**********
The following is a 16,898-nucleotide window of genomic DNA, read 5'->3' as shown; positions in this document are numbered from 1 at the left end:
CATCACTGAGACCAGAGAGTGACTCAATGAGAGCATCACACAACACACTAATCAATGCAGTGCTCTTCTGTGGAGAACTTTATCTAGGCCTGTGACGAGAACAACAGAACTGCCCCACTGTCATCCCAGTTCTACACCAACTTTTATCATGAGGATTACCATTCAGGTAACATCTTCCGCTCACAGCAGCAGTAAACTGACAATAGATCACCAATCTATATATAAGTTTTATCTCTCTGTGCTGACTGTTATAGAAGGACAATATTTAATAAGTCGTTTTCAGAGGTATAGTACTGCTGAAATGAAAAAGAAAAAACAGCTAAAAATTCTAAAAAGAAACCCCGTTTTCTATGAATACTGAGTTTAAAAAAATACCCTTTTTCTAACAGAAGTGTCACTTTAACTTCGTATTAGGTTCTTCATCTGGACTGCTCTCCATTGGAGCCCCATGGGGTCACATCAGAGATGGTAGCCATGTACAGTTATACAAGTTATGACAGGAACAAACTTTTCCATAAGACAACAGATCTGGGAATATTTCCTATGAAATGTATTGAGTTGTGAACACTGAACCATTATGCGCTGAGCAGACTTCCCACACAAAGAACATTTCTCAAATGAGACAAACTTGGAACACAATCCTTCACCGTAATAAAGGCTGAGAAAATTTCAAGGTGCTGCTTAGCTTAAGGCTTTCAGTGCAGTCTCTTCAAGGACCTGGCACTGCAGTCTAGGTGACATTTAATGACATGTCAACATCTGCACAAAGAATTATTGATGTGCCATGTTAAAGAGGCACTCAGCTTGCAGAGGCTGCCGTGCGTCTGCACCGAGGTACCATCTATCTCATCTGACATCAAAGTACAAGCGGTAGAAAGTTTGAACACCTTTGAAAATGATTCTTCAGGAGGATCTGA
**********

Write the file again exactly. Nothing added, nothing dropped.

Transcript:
The following is a 16,898-nucleotide window of genomic DNA, read 5'->3' as shown; positions in this document are numbered from 1 at the left end:
CATCACTGAGACCAGAGAGTGACTCAATGAGAGCATCACACAACACACTAATCAATGCAGTGCTCTTCTGTGGAGAACTTTATCTAGGCCTGTGACGAGAACAACAGAACTGCCCCACTGTCATCCCAGTTCTACACCAACTTTTATCATGAGGATTACCATTCAGGTAACATCTTCCGCTCACAGCAGCAGTAAACTGACAATAGATCACCAATCTATATATAAGTTTTATCTCTCTGTGCTGACTGTTATAGAAGGACAATATTTAATAAGTCGTTTTCAGAGGTATAGTACTGCTGAAATGAAAAAGAAAAAACAGCTAAAAATTCTAAAAAGAAACCCCGTTTTCTATGAATACTGAGTTTAAAAAAATACCCTTTTTCTAACAGAAGTGTCACTTTAACTTCGTATTAGGTTCTTCATCTGGACTGCTCTCCATTGGAGCCCCATGGGGTCACATCAGAGATGGTAGCCATGTACAGTTATACAAGTTATGACAGGAACAAACTTTTCCATAAGACAACAGATCTGGGAATATTTCCTATGAAATGTATTGAGTTGTGAACACTGAACCATTATGCGCTGAGCAGACTTCCCACACAAAGAACATTTCTCAAATGAGACAAACTTGGAACACAATCCTTCACCGTAATAAAGGCTGAGAAAATTTCAAGGTGCTGCTTAGCTTAAGGCTTTCAGTGCAGTCTCTTCAAGGACCTGGCACTGCAGTCTAGGTGACATTTAATGACATGTCAACATCTGCACAAAGAATTATTGATGTGCCATGTTAAAGAGGCACTCAGCTTGCAGAGGCTGCCGTGCGTCTGCACCGAGGTACCATCTATCTCATCTGACATCAAAGTACAAGCGGTAGAAAGTTTGAACACCTTTGAAAATGATTCTTCAGGAGGATCTGA